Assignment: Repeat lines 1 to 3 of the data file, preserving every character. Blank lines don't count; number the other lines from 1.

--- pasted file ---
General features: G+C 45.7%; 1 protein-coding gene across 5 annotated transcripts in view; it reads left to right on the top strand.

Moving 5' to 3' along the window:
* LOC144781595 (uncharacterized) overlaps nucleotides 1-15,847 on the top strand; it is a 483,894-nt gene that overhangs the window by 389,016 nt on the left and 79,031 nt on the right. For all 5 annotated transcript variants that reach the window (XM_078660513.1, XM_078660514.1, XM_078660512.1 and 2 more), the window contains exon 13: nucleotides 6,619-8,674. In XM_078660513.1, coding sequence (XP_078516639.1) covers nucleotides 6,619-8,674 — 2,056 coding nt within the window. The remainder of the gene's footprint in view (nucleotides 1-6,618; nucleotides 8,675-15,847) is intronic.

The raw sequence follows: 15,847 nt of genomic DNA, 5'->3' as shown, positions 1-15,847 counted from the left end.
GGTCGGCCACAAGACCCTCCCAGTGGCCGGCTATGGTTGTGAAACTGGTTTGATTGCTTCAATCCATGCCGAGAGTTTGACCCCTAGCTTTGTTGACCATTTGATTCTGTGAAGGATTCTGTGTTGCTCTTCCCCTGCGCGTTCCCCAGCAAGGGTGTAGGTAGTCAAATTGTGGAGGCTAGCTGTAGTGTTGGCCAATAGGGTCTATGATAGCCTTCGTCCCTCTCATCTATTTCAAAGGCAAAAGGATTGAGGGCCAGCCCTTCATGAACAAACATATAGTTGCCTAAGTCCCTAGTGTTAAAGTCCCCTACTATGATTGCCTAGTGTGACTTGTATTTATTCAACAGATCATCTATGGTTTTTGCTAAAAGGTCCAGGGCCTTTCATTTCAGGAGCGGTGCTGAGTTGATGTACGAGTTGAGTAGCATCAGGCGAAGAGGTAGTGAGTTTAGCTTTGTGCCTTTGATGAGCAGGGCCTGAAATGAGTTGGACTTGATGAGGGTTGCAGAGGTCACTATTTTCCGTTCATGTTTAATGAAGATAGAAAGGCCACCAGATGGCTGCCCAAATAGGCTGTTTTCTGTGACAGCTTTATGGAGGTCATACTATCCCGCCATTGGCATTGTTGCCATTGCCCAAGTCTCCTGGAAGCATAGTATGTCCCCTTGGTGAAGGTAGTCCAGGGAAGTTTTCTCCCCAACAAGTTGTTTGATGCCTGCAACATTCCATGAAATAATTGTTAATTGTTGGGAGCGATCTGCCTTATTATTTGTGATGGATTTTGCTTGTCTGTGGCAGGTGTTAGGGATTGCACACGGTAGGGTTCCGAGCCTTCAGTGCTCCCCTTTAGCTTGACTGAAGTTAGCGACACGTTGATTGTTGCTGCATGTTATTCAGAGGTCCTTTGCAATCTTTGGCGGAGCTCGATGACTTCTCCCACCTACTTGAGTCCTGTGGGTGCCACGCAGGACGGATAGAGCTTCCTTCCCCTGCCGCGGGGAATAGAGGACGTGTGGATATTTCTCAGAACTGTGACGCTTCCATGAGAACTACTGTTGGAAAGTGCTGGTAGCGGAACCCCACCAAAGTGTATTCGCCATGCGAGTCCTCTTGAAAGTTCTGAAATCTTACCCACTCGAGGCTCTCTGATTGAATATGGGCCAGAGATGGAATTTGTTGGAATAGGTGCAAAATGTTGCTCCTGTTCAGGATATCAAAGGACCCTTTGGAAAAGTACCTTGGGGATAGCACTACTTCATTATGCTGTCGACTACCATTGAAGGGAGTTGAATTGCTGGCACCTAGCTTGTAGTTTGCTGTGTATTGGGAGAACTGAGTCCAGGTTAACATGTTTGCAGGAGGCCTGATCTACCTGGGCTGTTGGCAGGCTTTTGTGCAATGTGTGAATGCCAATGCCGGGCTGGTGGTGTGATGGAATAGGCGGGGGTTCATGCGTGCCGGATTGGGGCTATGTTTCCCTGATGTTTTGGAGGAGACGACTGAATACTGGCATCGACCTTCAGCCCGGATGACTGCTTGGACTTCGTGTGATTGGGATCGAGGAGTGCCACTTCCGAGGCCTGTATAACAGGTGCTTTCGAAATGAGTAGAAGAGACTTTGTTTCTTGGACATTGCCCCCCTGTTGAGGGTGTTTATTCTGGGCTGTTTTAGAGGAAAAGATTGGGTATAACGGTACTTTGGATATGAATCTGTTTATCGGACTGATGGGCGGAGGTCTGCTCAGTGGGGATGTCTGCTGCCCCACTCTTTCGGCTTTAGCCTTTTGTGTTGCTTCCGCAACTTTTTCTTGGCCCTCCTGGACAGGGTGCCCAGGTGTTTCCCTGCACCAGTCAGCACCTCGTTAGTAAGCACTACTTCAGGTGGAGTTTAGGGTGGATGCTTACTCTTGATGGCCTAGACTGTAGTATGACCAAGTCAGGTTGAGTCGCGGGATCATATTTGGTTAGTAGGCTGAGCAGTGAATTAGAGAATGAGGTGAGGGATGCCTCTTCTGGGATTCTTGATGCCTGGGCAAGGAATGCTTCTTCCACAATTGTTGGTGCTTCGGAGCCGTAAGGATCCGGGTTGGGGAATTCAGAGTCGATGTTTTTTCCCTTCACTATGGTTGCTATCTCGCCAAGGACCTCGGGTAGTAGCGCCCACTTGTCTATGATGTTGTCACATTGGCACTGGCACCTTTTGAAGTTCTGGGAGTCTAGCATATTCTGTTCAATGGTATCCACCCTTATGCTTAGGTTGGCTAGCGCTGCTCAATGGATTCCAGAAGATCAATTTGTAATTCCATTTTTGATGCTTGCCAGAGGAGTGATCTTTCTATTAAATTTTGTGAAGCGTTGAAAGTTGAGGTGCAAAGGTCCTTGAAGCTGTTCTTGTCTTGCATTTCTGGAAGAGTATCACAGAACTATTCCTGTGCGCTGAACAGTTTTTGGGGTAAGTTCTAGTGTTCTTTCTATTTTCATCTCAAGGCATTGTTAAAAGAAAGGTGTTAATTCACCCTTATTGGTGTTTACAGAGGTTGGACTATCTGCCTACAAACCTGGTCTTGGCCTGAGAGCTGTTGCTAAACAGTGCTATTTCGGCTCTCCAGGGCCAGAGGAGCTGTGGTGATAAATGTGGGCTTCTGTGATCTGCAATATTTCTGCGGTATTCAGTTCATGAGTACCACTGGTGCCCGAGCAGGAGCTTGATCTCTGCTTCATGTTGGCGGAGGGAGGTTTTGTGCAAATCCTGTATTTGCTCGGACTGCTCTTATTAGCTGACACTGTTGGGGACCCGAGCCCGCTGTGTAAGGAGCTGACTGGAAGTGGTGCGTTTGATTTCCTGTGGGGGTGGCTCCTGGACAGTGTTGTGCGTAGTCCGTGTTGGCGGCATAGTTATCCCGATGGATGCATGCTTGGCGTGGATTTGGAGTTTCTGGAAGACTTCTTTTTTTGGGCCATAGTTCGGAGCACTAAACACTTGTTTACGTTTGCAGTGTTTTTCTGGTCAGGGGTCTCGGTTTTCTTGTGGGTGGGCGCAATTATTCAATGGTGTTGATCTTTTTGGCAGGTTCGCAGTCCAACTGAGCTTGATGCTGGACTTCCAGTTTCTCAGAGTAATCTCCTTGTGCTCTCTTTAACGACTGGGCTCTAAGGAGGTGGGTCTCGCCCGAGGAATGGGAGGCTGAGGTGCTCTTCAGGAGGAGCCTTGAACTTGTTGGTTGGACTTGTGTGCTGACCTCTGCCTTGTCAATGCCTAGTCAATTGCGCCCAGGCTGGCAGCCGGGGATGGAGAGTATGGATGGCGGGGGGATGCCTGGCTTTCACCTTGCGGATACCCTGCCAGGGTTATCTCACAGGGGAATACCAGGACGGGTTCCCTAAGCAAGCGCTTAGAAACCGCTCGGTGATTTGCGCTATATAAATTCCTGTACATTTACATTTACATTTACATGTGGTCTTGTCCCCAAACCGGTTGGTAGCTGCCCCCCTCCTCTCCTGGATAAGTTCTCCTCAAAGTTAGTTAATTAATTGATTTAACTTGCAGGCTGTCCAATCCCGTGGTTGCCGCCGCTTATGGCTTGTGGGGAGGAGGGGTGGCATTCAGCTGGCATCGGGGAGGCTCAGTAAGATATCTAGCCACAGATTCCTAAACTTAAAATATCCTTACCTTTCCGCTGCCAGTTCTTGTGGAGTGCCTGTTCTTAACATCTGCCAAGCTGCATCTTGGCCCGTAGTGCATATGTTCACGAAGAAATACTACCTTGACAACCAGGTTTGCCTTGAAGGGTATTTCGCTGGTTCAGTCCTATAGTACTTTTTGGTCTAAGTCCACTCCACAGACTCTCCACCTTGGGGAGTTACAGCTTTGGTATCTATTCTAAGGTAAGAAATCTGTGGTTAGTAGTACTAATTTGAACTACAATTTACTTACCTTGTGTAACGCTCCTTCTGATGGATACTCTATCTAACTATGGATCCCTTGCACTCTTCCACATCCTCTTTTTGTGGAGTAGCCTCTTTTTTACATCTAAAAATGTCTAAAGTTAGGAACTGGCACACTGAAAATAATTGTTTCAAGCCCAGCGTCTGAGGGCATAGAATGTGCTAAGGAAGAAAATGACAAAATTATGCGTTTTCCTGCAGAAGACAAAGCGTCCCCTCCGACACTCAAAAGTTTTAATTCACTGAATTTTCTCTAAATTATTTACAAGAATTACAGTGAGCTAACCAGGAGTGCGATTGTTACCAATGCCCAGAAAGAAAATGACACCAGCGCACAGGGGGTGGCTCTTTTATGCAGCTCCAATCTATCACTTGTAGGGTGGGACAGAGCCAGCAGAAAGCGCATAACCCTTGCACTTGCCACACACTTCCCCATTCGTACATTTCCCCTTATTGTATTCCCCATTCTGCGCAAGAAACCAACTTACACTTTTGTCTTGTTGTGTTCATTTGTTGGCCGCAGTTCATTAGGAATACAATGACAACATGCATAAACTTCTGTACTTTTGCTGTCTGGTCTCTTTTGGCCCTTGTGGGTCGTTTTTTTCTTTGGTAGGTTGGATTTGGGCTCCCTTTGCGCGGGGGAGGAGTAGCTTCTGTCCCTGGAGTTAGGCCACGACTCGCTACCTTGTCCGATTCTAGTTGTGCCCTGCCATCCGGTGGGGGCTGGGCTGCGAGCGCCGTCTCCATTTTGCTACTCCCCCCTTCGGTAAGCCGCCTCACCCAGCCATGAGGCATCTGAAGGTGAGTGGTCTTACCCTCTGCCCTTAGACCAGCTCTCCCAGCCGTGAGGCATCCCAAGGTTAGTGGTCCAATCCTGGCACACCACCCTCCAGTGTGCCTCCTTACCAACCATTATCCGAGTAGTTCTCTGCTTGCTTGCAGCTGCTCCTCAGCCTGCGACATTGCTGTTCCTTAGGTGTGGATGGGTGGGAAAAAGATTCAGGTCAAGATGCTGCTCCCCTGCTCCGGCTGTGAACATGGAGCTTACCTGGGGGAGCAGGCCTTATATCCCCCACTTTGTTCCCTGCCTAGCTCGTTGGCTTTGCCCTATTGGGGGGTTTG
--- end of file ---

General features: G+C 45.7%; 1 protein-coding gene across 5 annotated transcripts in view; it reads left to right on the top strand.

Moving 5' to 3' along the window:
* LOC144781595 (uncharacterized) overlaps nucleotides 1-15,847 on the top strand; it is a 483,894-nt gene that overhangs the window by 389,016 nt on the left and 79,031 nt on the right. For all 5 annotated transcript variants that reach the window (XM_078660513.1, XM_078660514.1, XM_078660512.1 and 2 more), the window contains exon 13: nucleotides 6,619-8,674. In XM_078660513.1, coding sequence (XP_078516639.1) covers nucleotides 6,619-8,674 — 2,056 coding nt within the window. The remainder of the gene's footprint in view (nucleotides 1-6,618; nucleotides 8,675-15,847) is intronic.